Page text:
So, You Were Thinking About Outsourcing Security

The Problem

Hello Friends,

I feel pretty passionate about outsourcing your security work to third party providers but before I tell you about that, I feel compelled to tell you this. I work for one of those providers and this post is not advocating for that provider nor was it sanctioned by said provider. These are just my opinions and not a reflection of the company for which I work. (Though it’s not really coincidence that I work here.)

It seems to me that there are some major roadblocks to adopting a third party provider for your security needs. For one, I feel like a lot of people might still think of this as a personal failure. “I was unable to build my own team so I had to outsource to that group over there.” Another part of the problem is that the word outsourcing implies that you need to do the same job you would have done for half the cost.

Let’s talk about it… Well, I’ll write about it and you can choose to read it. Whatevs. ¯\_(ツ)_/¯

A Simple Question

Do you still run your own email server?

If not, why not? Are you among the many companies rapidly adopting “the cloud” (rather, other people’s datacenters with fancy APIs and cool names for services)? I bet you are, even if you don’t realize it. Generally speaking, we accept these forms of outsourcing. We accept that these other companies run those services better than we can or maybe we just want to put the burden of risk and uptime on those companies.

You can tell yourself it is cheaper. Sometimes it is. But those cloud services? They add up quick.

Really, though, it’s the cost of doing business. It’s your organization taking advantage of a specialized service in order to speed up your ability to deliver whatever it is your company delivers. Instead of hiring a bunch of people, buying a bunch of servers, and maintaining something that generally has nothing to do with your business – you move that workload to the cloud. Let them deal with finding qualified talent.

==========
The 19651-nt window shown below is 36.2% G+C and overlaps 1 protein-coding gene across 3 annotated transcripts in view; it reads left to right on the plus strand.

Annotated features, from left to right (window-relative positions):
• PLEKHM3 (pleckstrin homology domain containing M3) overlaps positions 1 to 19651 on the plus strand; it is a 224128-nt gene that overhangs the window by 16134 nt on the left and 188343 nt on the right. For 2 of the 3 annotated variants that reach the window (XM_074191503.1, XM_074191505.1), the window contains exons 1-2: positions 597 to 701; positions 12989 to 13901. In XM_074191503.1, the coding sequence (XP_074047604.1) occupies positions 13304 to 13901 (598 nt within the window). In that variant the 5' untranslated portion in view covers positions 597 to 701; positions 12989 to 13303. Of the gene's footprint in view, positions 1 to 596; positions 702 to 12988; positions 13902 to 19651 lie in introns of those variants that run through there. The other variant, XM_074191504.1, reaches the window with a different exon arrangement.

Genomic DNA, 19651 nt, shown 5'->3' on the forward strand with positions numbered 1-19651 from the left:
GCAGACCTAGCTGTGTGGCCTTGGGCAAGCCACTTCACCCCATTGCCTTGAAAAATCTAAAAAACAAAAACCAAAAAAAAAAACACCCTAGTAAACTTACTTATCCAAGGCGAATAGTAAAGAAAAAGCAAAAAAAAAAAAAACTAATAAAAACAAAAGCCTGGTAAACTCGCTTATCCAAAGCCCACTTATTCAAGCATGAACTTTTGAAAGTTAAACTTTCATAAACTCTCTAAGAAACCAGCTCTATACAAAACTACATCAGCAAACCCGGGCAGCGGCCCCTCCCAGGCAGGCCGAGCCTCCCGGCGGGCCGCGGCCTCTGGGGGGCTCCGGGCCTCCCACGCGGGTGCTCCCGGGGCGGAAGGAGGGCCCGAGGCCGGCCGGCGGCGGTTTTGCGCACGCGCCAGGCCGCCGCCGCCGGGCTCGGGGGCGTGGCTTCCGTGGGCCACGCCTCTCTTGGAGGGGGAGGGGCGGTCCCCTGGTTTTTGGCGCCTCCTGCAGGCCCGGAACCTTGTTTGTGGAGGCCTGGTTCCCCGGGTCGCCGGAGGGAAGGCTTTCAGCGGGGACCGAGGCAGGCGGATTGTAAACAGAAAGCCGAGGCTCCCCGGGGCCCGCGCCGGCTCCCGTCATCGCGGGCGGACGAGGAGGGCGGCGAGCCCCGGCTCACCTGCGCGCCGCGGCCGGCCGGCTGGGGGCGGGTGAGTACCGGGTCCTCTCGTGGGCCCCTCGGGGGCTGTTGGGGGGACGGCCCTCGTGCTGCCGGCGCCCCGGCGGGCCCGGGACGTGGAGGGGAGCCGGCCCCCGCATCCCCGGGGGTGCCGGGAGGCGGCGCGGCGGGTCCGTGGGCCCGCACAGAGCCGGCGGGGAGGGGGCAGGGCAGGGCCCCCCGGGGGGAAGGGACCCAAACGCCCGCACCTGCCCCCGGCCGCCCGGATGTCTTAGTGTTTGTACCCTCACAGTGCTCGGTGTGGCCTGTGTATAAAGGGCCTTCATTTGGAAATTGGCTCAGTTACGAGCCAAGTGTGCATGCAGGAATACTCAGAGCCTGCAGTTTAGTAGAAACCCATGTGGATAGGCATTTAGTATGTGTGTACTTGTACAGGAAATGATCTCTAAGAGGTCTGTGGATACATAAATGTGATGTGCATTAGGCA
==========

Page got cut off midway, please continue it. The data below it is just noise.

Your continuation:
And when they fail, let them be accountable for that failure.

Security can work in the exact same way and I would argue that you will be better off if you approach security with this mentality. Ultimately, you’re probably not working for a security company. Is security important to your company? Yes. Just like IT, you need it to survive the modern world and deliver your own business objectives. You’ll still need to hire someone to manage your security posture, risk, and compliance. But… do you need to build out a full security operation center (SOC) and staff it twenty four hours a day, seven days a week? I doubt it.

I don’t want you to think that I’m saying you should pull a Patreon so let’s think on a few things first…

Thinking on Things: Money

First of all, you can’t outsource everything. You just can’t. It’s expensive and, if you do that, who’s going to be left to keep them accountable?

Let me take a moment to dispel the “outsourcing is cheaper” notion. It’s just not true. Let’s assume you can hire ten of the best individual technical contributors to build out your security team. They aren’t going to be cheap resources. Now, what if you go to your favorite security partner and ask them: “What will it take to get ten dedicated resources for my security team?” Honestly, you should expect to pay the cost for 15 resources. That provider is a business too – they need to make a profit. That’s how it works.

If a provider comes back and tells you that they’ll dedicate those resources to you AND it is cheaper, you should walk away from that deal. Period.

I know what you are thinking: “What about shared resources?” Okay, easy, I can put you in a shared resourcing model whereby you will have ten people assigned to your account but those ten people are also assigned to five other accounts. Here, I would expect that you’ll pay less but you’re only getting a portion of the resourcing. Instead of ten dedicated people, you get one-fifth of ten people’s time.

The main point here: stop thinking it’s cheaper to outsource. It isn’t always cheaper and you pay for what you get.

Thinking on Things: Talent

So let me tell you a personal story.

Every company I’ve worked at in the past, I’ve come in and built something amazing (my opinion) and for minimal cost. And in those companies, I tended to last about two to three years before achieving peak burnout and quitting for something else. Over the course of those years, I would accrue so much technical debt and become a single point of failure for the company. It’s always the same story because the work is “critical and needs doing” but “we can’t afford to hire more people” and the people we have are “junior and need mentoring before they can take this on”. Oh, but, “we can’t wait to mentor them.”